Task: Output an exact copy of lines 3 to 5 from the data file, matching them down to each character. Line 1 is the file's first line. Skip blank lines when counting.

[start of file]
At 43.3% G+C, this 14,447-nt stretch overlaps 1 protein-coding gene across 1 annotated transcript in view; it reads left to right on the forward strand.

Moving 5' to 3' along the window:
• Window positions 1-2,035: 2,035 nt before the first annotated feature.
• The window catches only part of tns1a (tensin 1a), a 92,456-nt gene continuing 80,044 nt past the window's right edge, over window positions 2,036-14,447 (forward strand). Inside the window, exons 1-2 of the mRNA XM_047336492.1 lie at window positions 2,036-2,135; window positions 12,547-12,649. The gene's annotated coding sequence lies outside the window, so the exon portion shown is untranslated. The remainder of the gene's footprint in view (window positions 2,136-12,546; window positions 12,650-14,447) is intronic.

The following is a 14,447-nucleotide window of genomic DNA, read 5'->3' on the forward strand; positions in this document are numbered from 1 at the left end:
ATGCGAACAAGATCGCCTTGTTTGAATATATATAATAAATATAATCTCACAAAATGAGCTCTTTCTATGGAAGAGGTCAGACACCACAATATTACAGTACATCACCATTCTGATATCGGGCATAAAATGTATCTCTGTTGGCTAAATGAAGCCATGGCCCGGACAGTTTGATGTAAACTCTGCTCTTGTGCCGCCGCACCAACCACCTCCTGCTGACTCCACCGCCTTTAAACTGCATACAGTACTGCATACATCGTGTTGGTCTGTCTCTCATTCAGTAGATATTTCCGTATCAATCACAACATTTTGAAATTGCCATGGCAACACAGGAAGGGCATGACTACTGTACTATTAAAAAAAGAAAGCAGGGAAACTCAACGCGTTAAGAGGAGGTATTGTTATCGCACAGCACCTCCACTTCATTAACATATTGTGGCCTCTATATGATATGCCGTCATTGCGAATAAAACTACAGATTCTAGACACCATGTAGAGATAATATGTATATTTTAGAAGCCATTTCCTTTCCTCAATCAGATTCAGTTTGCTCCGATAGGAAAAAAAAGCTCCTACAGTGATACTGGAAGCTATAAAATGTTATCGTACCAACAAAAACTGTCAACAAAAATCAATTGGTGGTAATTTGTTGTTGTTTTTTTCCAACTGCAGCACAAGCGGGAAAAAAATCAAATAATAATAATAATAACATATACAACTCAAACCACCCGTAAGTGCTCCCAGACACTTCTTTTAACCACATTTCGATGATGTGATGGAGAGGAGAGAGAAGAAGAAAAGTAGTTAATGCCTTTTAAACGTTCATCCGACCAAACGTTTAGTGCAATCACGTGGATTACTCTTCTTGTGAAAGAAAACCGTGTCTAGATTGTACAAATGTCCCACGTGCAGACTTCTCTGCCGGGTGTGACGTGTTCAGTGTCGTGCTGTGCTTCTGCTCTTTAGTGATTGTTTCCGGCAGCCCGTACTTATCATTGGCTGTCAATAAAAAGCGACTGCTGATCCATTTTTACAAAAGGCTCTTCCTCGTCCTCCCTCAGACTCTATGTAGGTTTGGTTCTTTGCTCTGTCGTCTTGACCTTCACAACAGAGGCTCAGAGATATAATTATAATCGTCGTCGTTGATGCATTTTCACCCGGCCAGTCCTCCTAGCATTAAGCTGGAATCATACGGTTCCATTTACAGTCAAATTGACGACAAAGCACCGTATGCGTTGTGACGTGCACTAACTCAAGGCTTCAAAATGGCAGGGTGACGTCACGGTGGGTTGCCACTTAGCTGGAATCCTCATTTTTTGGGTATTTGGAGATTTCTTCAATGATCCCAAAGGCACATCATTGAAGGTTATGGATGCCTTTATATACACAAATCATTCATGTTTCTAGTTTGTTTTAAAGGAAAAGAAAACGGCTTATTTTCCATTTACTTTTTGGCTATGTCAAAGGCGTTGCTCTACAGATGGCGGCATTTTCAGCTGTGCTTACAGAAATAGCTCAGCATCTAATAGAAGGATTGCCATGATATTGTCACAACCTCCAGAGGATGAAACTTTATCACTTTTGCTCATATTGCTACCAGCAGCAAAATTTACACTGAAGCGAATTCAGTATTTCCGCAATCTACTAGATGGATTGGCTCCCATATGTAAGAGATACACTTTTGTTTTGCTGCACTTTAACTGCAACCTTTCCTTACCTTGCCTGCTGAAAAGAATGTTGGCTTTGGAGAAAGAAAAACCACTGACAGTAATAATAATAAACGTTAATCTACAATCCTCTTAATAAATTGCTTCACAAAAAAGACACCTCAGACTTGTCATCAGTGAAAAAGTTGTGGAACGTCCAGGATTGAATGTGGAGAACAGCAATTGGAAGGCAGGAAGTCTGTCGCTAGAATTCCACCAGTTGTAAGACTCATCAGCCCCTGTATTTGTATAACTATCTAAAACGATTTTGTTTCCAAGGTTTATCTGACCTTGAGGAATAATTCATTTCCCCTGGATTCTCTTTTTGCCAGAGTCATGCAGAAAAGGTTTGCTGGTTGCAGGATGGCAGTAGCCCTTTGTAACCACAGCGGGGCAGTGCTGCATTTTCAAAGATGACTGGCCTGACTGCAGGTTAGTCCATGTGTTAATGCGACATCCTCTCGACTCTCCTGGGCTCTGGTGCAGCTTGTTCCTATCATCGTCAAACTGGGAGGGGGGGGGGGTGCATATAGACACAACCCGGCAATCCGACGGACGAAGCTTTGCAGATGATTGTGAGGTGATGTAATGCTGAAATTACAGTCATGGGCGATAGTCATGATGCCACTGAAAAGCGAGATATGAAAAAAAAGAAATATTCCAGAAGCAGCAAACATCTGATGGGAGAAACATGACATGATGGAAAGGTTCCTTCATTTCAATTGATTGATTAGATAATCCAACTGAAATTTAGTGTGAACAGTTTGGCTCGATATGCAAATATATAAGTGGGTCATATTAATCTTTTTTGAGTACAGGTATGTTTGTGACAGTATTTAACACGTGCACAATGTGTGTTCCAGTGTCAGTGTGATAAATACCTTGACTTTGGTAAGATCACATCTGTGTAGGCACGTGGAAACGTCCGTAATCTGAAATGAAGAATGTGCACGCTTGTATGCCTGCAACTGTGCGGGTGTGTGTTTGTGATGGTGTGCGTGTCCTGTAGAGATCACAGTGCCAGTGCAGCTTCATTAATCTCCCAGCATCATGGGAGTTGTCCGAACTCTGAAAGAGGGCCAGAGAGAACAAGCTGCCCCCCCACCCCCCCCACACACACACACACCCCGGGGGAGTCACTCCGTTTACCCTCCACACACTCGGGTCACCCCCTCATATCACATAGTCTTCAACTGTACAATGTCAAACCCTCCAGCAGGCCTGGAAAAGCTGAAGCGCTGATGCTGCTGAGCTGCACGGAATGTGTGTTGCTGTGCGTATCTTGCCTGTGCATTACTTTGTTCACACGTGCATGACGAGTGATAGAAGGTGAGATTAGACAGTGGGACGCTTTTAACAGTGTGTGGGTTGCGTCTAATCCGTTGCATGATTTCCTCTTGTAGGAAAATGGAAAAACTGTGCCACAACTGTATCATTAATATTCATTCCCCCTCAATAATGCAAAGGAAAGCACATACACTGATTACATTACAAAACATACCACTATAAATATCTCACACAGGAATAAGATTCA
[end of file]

• Window positions 1-2,035: 2,035 nt before the first annotated feature.
• The window catches only part of tns1a (tensin 1a), a 92,456-nt gene continuing 80,044 nt past the window's right edge, over window positions 2,036-14,447 (forward strand). Inside the window, exons 1-2 of the mRNA XM_047336492.1 lie at window positions 2,036-2,135; window positions 12,547-12,649. The gene's annotated coding sequence lies outside the window, so the exon portion shown is untranslated. The remainder of the gene's footprint in view (window positions 2,136-12,546; window positions 12,650-14,447) is intronic.

The following is a 14,447-nucleotide window of genomic DNA, read 5'->3' on the forward strand; positions in this document are numbered from 1 at the left end: